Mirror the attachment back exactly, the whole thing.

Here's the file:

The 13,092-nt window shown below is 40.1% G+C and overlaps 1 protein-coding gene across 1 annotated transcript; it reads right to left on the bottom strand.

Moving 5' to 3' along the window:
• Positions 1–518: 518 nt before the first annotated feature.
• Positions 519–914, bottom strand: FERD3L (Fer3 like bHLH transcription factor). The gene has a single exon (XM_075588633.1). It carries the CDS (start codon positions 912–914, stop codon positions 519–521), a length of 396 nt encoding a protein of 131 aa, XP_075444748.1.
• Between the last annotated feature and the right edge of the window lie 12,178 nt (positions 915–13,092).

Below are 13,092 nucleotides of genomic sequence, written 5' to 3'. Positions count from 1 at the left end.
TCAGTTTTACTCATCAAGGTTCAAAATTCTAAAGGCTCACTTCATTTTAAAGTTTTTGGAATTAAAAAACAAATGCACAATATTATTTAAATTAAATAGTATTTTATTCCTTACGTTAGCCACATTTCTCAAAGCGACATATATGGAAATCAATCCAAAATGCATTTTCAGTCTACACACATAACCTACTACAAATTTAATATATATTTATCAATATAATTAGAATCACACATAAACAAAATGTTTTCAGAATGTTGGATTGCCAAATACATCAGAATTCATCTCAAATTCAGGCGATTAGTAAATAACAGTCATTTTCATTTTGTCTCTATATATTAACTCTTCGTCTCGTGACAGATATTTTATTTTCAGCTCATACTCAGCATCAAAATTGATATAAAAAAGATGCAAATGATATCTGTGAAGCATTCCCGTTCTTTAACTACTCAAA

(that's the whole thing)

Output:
The 13,092-nt window shown below is 40.1% G+C and overlaps 1 protein-coding gene across 1 annotated transcript; it reads right to left on the bottom strand.

Moving 5' to 3' along the window:
• Positions 1–518: 518 nt before the first annotated feature.
• Positions 519–914, bottom strand: FERD3L (Fer3 like bHLH transcription factor). The gene has a single exon (XM_075588633.1). It carries the CDS (start codon positions 912–914, stop codon positions 519–521), a length of 396 nt encoding a protein of 131 aa, XP_075444748.1.
• Between the last annotated feature and the right edge of the window lie 12,178 nt (positions 915–13,092).

Below are 13,092 nucleotides of genomic sequence, written 5' to 3'. Positions count from 1 at the left end.
TCAGTTTTACTCATCAAGGTTCAAAATTCTAAAGGCTCACTTCATTTTAAAGTTTTTGGAATTAAAAAACAAATGCACAATATTATTTAAATTAAATAGTATTTTATTCCTTACGTTAGCCACATTTCTCAAAGCGACATATATGGAAATCAATCCAAAATGCATTTTCAGTCTACACACATAACCTACTACAAATTTAATATATATTTATCAATATAATTAGAATCACACATAAACAAAATGTTTTCAGAATGTTGGATTGCCAAATACATCAGAATTCATCTCAAATTCAGGCGATTAGTAAATAACAGTCATTTTCATTTTGTCTCTATATATTAACTCTTCGTCTCGTGACAGATATTTTATTTTCAGCTCATACTCAGCATCAAAATTGATATAAAAAAGATGCAAATGATATCTGTGAAGCATTCCCGTTCTTTAACTACTCAAA